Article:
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  • Writer's pictureAnn Cozens

Cookies, to accept or decline? And can I eat them?!

Why is it that every web page I open ask me to accept cookies, even the cookery ones?! What is a cookie anyway and why does my device need them?

I am sure most people have no clue what influence a cookie has on their PC, so I hope this will help you make the decision whether to accept, or decline.

Fun fact! Did you know that the name originates from a Chinese fortune cookie, in that it is a cookie with an embedded message! An internet cookie has just that, an imbedded message that can be held on your device.

HTTP cookies (also called web cookies, Internet cookies, browser cookies, or simply cookies) are little blocks of data or code that are created by the website being visited by the user. If accepted, it is placed on the user's device by browser (eg. Chrome/Edge etc), and more than one cookie may be placed on that device during the browsing session. It may sound a little invasive and indeed originally there were worries about privacy, but they are designed to improve the user experience and deliver more targeted advertising, that is, advertising you are more likely to click on and buy!

Imagine this scenario - you are halfway through ordering your Christmas presents on a shopping website and you have a power cut, you might feel all is lost and you will have to start from scratch. However, once you restart your PC and go back to that website, because of the saved cookies, it likely remembers where you were up to, remembers what was in your basket, so you can just carry on from where you were!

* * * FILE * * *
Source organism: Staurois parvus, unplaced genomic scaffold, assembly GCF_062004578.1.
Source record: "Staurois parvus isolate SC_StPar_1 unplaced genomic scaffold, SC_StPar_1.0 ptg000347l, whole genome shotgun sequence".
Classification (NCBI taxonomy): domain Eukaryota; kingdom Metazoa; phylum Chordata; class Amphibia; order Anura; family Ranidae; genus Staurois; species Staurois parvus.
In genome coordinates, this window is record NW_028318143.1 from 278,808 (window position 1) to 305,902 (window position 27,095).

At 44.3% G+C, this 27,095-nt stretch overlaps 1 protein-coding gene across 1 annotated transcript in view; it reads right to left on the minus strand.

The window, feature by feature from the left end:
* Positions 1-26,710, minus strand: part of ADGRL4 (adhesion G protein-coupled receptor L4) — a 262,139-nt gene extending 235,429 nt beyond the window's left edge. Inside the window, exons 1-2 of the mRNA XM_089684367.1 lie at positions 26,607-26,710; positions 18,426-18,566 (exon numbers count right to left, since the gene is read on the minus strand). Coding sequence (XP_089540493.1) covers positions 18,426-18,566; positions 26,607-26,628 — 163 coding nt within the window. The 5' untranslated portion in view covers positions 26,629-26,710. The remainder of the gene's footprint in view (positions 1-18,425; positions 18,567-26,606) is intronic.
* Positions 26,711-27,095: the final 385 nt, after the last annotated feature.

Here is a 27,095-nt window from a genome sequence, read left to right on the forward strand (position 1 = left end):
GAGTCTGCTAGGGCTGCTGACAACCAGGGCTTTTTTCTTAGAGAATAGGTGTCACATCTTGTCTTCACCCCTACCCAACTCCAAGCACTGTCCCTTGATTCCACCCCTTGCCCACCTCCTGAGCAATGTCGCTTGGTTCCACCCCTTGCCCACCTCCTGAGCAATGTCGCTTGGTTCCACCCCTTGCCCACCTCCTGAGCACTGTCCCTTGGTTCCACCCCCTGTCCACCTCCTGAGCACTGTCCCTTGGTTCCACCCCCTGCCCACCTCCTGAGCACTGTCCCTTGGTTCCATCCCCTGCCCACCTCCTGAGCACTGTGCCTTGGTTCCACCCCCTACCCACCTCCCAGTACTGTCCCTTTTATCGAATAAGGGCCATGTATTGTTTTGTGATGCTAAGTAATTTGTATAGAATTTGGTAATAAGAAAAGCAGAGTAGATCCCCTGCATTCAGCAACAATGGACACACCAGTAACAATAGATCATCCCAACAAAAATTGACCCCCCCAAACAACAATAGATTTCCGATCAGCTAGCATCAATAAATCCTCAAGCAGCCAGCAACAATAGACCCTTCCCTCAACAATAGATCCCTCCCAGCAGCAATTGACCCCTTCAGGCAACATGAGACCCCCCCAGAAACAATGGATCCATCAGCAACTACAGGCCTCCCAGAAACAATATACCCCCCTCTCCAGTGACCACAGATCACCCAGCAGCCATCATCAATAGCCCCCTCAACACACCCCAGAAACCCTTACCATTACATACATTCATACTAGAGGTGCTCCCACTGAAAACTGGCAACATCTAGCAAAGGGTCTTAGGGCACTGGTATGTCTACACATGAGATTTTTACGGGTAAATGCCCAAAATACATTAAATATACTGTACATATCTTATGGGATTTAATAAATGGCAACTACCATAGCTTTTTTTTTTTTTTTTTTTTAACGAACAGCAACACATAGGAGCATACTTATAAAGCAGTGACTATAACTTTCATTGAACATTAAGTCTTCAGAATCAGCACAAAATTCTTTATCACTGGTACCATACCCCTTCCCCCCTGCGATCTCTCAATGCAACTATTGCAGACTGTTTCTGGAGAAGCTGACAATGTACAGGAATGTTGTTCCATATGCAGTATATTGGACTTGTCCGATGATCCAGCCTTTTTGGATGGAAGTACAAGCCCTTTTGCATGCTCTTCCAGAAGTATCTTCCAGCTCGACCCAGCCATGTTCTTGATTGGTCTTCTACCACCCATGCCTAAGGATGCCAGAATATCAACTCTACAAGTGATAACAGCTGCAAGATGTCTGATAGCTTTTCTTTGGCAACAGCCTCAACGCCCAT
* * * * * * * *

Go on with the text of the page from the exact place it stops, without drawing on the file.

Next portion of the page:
They can also remember information that you may often use such as names, addresses, passwords, and payment card numbers. Sounds unsafe? Rest assured that these pieces of sensitive information are all stored in the background and require re-entering of your password or PIN to access.

Security vulnerabilities (such as out of date or not updated operating systems) could allow a cookie's data to be read by an attacker, used to gain access to user data, or used to gain access (with the user's credentials) to the website to which the cookie belongs. One very good reason to make sure your device is up to date and that you have strong security!

There are other types, but these 3 types of cookie are the most common:

Authentication cookies are commonly used by web servers to authenticate that a user is logged in, and with which account they are logged in. Without the cookie, users would need to log in from scratch on each visit.

Session cookies exist only in a temporary memory while you are navigating its website. When the page is closed, the cookie is deleted.

Tracking cookies, or Persistent cookies expire after a specific amount of time or on a specific date set by the creator and are commonly used as ways to compile long-term records of individuals' browsing histories. This was seen as a potential privacy concern that prompted European and U.S. lawmakers to act in 2011. European law requires that all websites targeting European Union member states gain "informed consent" from users before storing non-essential cookies on their device. Hence the question when you open a site on a browser, and you are requested to accept or decline.

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